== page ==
• process for gathering measures
  • actions and timetable

as each project is focus of attention, the other projects in their group help them to understand what they have actually achieved (people often miss the most obvious achievements as we assume they are “normal” or “not important”). Facilitators support the group deciding what are the outcomes they wish to measure and how to measure them; the final outcome of this section should be for each project to have an action plan both for connecting with the most likely sources of funds and talking about what they have achieved, and a plan to assemble the evidence to illustrate these achievements

Break part-way through to share feedback and "borrow" ideas, drinks/refreshments

2:30 feedback from tables (what was difficult, how difficulties were overcome, next steps for each project)

some of the best feedback is from an independent peer. Sometimes you don't present the best things you are doing because they seem "normal" to you; other times the obvious solution may be so big that you can't see it right in front of you. By making each project centre of attention we got really powerful input from credible people (people in the same situation)

3:00pm what support is now available to selected projects:

  • Follow up action plan after 4 weeks (1-2-1 facilitator plus project) – from deciding measures to collecting measures
  • Next coaching session after another 4 weeks – using the information collected to make a story which illustrates the impacts and benefits both anecdotally (selected case studies) and quantitatively (how many, how much, how effective)
  • Next workshop 3 months after the first – networking and sharing what you learnt; presentation to a panel of experienced advisors who will say what they like, what they want to see more of, what isn’t relevant to funding bodies. All projects will form the audience for these presentations so all can learn from the advice given to each project. Consolidation of the feedback given
  • Note a key component of any business case is the information presented – does it meet the priorities of the potential funding body and does it illustrate that you are competent and likely to deliver on your promises. This applies whether the presentation is in written form, in person, or in any number of other ways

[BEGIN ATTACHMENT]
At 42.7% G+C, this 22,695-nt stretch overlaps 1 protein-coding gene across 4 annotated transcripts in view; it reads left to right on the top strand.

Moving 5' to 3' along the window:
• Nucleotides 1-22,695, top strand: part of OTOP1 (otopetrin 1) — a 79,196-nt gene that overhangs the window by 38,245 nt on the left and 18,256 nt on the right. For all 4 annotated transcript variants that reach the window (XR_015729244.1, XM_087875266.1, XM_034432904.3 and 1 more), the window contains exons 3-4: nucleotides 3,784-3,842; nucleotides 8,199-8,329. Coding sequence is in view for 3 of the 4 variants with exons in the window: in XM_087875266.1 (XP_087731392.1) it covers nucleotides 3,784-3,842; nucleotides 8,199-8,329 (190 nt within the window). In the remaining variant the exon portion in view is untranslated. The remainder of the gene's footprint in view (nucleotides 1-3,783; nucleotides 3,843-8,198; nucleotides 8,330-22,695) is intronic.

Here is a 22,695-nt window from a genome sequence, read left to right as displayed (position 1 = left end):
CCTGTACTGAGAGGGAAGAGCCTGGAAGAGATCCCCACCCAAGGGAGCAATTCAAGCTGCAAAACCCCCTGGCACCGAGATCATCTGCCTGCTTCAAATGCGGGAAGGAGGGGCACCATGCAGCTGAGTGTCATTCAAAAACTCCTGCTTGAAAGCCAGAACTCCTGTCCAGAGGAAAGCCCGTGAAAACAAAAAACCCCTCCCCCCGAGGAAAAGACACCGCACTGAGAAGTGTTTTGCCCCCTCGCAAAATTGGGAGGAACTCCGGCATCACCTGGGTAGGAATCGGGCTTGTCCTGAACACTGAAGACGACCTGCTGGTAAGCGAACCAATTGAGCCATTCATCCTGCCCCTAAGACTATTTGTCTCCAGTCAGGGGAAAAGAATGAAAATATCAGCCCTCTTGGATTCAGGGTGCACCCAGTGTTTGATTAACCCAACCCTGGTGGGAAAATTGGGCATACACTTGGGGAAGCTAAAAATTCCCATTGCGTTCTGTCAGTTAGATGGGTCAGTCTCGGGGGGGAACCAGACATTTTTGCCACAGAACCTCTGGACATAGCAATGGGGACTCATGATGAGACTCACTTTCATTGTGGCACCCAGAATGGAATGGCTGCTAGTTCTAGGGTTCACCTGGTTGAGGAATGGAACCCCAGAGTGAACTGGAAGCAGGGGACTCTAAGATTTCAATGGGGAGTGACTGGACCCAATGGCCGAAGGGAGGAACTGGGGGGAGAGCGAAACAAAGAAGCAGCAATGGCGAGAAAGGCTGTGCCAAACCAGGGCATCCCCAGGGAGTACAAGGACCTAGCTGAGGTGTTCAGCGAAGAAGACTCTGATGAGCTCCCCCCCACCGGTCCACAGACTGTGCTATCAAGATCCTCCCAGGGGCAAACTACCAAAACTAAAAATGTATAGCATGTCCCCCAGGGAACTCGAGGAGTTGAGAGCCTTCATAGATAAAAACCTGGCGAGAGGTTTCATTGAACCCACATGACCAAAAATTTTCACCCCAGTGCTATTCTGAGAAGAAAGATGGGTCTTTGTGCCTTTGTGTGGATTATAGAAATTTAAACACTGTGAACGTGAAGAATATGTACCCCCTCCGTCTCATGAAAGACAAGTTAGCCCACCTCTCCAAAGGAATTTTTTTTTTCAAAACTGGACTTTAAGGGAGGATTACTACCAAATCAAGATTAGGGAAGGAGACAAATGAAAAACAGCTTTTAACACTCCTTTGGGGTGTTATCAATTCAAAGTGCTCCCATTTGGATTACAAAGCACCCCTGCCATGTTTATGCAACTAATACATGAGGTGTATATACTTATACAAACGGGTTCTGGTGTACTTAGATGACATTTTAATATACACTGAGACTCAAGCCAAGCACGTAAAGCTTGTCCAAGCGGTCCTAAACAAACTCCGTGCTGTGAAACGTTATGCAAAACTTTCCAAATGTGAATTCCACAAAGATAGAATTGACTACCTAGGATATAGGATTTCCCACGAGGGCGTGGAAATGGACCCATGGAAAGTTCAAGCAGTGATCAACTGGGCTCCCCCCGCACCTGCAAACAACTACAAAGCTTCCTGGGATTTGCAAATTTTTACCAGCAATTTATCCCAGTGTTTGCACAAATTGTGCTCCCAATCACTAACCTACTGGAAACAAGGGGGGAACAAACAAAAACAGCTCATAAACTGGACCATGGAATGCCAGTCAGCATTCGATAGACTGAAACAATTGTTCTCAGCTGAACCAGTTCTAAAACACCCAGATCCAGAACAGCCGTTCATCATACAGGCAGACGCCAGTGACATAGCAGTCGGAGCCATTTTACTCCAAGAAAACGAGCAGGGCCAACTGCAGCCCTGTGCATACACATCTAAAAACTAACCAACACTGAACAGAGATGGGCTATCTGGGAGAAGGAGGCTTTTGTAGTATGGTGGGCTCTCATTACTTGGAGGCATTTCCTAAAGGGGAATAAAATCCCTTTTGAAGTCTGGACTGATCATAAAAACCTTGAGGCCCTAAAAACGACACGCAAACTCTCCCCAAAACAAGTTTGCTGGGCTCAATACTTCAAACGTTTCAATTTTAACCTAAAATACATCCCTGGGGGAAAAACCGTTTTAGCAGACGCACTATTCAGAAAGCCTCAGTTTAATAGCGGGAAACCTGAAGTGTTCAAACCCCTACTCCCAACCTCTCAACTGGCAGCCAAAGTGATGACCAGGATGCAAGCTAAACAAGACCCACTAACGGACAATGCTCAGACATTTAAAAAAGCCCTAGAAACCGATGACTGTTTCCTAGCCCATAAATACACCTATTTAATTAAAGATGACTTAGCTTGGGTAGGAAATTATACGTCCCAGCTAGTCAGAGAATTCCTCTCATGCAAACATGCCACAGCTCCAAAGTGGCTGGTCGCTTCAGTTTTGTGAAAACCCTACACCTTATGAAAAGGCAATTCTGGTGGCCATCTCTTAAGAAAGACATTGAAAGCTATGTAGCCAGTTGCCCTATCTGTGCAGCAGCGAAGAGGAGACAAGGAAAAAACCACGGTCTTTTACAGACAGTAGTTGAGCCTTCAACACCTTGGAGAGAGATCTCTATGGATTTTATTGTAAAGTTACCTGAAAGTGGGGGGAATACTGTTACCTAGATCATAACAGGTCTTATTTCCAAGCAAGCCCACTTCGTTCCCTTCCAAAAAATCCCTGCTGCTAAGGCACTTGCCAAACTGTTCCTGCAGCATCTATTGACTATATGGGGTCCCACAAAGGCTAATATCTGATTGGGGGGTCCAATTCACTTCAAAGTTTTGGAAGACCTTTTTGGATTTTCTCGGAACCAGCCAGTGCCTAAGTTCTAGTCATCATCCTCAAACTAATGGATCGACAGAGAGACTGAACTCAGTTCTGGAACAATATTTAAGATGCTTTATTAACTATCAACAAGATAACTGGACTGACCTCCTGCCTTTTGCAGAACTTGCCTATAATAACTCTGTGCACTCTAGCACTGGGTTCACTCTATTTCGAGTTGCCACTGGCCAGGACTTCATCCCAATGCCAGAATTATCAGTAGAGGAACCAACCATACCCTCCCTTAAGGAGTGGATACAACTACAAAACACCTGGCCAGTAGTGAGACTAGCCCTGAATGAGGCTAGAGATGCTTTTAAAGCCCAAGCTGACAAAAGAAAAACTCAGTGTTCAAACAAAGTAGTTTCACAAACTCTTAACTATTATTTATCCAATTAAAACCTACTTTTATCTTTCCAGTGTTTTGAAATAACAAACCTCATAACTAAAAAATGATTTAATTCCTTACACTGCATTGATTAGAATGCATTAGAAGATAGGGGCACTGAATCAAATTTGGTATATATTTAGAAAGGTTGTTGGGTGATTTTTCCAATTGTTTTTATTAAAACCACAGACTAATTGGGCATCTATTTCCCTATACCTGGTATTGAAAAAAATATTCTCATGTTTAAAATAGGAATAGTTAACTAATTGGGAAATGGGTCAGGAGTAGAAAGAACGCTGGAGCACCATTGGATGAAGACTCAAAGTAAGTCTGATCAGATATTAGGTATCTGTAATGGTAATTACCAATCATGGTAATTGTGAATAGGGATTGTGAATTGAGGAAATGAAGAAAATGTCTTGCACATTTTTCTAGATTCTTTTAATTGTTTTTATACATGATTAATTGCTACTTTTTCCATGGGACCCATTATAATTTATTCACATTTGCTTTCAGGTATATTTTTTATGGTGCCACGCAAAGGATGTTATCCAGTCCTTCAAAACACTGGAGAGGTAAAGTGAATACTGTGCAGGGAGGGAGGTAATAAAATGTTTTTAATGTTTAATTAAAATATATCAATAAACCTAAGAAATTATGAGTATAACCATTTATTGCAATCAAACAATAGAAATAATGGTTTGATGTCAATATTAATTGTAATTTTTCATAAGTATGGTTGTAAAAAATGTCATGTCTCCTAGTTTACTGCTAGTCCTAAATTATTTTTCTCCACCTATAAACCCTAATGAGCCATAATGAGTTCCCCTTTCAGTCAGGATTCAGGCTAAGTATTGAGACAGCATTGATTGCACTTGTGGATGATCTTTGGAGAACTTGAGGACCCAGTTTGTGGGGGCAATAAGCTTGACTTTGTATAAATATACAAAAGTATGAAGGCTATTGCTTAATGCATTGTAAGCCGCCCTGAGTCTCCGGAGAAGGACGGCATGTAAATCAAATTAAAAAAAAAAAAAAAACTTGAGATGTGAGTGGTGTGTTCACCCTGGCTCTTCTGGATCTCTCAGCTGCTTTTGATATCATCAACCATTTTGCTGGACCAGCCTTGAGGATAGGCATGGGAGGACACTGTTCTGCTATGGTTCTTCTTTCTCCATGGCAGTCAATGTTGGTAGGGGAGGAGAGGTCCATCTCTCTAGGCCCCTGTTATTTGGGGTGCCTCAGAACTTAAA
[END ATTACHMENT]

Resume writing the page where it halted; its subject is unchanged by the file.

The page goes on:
3:30 workshop closes

this structure partly works because it allows people to talk to people in the same situation. It isn't a "teacher-pupil" relationship where the presenter "tells" everyone and they either do it or they don't; people have time to get comfortable with their peers before receiving input and we got fantastic results really quite quickly.

Facilitators are needed to deal with queries and to keep time - moving projects on when their 5 minutes (at the start) or 30 minutes (during discussion) were up, and explaining what was expected at each stage in the form of outputs.

Clear explanations and guidelines are vital to get people away from what they perceive are their priorities - typically the things that keep them awake at night (and often not the real priorities at all). Provide a clear structure and expectation and people will be really creative and productive

I hope you find this interesting and fun to do. Third Sector and Public Sector work is brilliant because people aren't really in competition with each other and are so generous with sharing and contributing - Hugo